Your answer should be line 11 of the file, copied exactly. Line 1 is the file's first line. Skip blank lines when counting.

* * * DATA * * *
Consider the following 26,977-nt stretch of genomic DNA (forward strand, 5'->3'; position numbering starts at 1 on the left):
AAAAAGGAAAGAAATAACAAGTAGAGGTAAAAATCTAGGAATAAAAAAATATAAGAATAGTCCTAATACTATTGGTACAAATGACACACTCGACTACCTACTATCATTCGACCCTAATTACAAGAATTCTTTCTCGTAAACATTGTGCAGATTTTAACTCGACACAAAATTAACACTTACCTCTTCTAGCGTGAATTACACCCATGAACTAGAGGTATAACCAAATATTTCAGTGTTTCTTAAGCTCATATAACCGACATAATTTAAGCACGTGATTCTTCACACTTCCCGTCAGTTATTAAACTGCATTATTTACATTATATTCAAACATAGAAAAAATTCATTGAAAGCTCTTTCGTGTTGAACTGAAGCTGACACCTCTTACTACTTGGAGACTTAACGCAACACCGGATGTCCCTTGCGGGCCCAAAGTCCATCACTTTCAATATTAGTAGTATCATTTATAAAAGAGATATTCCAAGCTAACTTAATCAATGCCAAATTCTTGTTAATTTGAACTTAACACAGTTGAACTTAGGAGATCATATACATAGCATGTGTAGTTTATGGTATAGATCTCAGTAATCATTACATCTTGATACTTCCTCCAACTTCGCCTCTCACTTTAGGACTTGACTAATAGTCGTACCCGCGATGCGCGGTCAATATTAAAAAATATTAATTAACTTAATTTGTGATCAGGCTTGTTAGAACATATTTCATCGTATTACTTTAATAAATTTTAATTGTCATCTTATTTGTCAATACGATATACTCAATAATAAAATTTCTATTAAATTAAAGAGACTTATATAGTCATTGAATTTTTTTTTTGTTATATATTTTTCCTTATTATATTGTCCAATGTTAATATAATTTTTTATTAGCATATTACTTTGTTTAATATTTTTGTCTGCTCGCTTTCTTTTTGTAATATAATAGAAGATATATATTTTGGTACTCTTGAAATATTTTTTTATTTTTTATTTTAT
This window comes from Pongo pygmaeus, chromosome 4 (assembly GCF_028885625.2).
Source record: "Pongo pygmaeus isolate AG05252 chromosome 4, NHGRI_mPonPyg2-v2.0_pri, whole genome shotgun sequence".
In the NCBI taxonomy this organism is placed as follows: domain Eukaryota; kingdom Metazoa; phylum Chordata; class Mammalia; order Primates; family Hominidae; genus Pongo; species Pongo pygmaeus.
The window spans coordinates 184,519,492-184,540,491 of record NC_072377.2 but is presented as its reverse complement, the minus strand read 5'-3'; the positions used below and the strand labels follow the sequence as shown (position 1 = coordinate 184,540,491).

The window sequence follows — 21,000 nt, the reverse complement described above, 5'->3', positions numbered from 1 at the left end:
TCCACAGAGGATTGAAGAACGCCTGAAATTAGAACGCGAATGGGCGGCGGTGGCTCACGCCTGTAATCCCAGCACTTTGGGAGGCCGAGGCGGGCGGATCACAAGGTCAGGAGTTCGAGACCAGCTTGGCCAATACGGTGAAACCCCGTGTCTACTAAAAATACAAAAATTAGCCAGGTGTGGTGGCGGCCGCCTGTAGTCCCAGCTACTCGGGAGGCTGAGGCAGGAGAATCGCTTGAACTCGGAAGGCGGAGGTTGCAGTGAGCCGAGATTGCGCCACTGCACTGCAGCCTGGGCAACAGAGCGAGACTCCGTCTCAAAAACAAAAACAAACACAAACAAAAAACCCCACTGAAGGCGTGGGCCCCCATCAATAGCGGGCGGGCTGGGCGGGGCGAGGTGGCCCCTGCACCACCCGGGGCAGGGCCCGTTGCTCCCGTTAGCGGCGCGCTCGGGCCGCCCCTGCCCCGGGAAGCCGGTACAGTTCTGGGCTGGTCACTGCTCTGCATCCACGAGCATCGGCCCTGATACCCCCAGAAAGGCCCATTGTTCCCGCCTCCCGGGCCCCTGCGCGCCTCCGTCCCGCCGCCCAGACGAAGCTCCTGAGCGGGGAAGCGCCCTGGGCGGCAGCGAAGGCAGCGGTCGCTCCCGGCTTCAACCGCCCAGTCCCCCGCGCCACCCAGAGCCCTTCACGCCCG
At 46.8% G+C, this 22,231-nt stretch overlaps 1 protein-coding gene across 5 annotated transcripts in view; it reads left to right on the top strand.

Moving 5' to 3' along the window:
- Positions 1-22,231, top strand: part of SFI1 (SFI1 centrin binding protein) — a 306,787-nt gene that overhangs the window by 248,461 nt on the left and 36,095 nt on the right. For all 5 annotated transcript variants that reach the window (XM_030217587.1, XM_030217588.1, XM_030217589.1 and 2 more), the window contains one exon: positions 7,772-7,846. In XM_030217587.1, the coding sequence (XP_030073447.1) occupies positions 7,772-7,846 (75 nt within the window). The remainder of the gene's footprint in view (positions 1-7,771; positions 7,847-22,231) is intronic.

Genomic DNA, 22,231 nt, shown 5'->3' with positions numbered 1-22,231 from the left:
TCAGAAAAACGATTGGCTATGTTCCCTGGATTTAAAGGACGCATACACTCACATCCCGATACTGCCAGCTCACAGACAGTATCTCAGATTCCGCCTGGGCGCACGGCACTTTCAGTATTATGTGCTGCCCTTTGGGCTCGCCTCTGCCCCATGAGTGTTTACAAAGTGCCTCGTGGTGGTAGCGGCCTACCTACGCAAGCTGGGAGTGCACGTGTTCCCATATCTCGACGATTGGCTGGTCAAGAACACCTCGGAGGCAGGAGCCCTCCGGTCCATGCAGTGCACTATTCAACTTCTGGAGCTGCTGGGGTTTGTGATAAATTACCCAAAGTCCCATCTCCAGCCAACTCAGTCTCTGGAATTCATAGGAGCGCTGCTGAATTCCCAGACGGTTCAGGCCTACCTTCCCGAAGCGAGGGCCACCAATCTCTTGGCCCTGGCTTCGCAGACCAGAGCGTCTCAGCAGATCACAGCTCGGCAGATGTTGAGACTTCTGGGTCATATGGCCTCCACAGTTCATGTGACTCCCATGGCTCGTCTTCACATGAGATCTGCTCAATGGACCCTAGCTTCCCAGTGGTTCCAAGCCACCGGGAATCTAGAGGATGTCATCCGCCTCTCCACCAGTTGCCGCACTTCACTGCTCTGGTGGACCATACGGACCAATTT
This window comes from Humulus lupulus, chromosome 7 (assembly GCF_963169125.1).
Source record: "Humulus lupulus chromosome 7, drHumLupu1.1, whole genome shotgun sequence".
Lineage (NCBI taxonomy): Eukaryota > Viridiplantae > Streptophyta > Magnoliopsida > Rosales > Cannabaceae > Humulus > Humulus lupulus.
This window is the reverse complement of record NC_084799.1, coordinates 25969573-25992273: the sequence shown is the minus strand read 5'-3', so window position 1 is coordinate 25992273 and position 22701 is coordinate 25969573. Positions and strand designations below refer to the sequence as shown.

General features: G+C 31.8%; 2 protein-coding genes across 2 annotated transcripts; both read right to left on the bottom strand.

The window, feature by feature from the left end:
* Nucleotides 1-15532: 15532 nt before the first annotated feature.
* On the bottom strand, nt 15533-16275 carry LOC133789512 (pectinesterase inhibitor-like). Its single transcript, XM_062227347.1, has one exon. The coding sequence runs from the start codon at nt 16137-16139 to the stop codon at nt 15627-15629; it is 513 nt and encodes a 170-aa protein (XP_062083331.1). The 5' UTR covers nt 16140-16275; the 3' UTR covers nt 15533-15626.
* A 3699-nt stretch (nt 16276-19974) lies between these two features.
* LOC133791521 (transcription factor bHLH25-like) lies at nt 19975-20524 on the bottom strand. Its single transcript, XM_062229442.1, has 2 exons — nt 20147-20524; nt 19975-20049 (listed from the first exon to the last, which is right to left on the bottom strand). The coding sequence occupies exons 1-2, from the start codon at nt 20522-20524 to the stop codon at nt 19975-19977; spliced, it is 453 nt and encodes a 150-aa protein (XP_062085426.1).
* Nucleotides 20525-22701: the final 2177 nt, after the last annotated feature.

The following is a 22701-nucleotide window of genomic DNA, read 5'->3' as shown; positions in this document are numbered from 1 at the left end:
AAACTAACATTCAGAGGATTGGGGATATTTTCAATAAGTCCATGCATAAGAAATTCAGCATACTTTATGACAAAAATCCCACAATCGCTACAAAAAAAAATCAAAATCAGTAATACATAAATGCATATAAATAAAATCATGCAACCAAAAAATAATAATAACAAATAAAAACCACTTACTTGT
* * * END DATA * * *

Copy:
- Positions 1-22,231, top strand: part of SFI1 (SFI1 centrin binding protein) — a 306,787-nt gene that overhangs the window by 248,461 nt on the left and 36,095 nt on the right. For all 5 annotated transcript variants that reach the window (XM_030217587.1, XM_030217588.1, XM_030217589.1 and 2 more), the window contains one exon: positions 7,772-7,846. In XM_030217587.1, the coding sequence (XP_030073447.1) occupies positions 7,772-7,846 (75 nt within the window). The remainder of the gene's footprint in view (positions 1-7,771; positions 7,847-22,231) is intronic.